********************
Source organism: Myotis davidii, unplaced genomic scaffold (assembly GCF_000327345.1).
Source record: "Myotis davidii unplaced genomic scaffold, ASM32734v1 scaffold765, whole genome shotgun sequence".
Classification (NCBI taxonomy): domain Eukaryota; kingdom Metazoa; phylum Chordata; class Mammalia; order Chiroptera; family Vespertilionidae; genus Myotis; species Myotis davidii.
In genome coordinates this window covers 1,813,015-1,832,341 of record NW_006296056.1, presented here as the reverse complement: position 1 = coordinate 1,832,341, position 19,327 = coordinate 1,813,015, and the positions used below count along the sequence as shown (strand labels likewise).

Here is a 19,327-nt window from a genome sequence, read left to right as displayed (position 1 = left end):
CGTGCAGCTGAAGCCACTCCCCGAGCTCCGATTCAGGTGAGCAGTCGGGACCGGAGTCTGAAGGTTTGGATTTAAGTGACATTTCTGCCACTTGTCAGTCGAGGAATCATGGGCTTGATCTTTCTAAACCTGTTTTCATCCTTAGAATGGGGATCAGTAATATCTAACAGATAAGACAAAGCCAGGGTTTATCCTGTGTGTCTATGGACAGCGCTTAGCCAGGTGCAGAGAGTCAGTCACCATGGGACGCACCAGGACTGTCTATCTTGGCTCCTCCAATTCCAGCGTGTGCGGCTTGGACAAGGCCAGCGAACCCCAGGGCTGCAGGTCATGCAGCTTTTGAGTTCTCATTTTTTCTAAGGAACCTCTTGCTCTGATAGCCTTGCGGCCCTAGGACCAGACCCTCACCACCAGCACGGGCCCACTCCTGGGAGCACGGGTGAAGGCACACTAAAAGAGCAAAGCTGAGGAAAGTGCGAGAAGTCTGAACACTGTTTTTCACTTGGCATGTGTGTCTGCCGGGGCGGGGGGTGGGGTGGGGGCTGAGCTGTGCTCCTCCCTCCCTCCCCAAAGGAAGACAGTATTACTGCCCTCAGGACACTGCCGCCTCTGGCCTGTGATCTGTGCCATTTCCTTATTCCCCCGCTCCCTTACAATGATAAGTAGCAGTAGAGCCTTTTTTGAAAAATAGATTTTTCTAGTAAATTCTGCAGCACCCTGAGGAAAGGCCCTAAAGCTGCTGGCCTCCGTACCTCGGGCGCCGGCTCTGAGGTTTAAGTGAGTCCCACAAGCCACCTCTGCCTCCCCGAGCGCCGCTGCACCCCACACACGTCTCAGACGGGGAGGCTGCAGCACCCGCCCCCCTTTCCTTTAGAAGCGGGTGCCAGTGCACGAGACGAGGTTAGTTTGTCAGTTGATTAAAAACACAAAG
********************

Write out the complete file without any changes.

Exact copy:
Source organism: Myotis davidii, unplaced genomic scaffold (assembly GCF_000327345.1).
Source record: "Myotis davidii unplaced genomic scaffold, ASM32734v1 scaffold765, whole genome shotgun sequence".
Classification (NCBI taxonomy): domain Eukaryota; kingdom Metazoa; phylum Chordata; class Mammalia; order Chiroptera; family Vespertilionidae; genus Myotis; species Myotis davidii.
In genome coordinates this window covers 1,813,015-1,832,341 of record NW_006296056.1, presented here as the reverse complement: position 1 = coordinate 1,832,341, position 19,327 = coordinate 1,813,015, and the positions used below count along the sequence as shown (strand labels likewise).

Here is a 19,327-nt window from a genome sequence, read left to right as displayed (position 1 = left end):
CGTGCAGCTGAAGCCACTCCCCGAGCTCCGATTCAGGTGAGCAGTCGGGACCGGAGTCTGAAGGTTTGGATTTAAGTGACATTTCTGCCACTTGTCAGTCGAGGAATCATGGGCTTGATCTTTCTAAACCTGTTTTCATCCTTAGAATGGGGATCAGTAATATCTAACAGATAAGACAAAGCCAGGGTTTATCCTGTGTGTCTATGGACAGCGCTTAGCCAGGTGCAGAGAGTCAGTCACCATGGGACGCACCAGGACTGTCTATCTTGGCTCCTCCAATTCCAGCGTGTGCGGCTTGGACAAGGCCAGCGAACCCCAGGGCTGCAGGTCATGCAGCTTTTGAGTTCTCATTTTTTCTAAGGAACCTCTTGCTCTGATAGCCTTGCGGCCCTAGGACCAGACCCTCACCACCAGCACGGGCCCACTCCTGGGAGCACGGGTGAAGGCACACTAAAAGAGCAAAGCTGAGGAAAGTGCGAGAAGTCTGAACACTGTTTTTCACTTGGCATGTGTGTCTGCCGGGGCGGGGGGTGGGGTGGGGGCTGAGCTGTGCTCCTCCCTCCCTCCCCAAAGGAAGACAGTATTACTGCCCTCAGGACACTGCCGCCTCTGGCCTGTGATCTGTGCCATTTCCTTATTCCCCCGCTCCCTTACAATGATAAGTAGCAGTAGAGCCTTTTTTGAAAAATAGATTTTTCTAGTAAATTCTGCAGCACCCTGAGGAAAGGCCCTAAAGCTGCTGGCCTCCGTACCTCGGGCGCCGGCTCTGAGGTTTAAGTGAGTCCCACAAGCCACCTCTGCCTCCCCGAGCGCCGCTGCACCCCACACACGTCTCAGACGGGGAGGCTGCAGCACCCGCCCCCCTTTCCTTTAGAAGCGGGTGCCAGTGCACGAGACGAGGTTAGTTTGTCAGTTGATTAAAAACACAAAG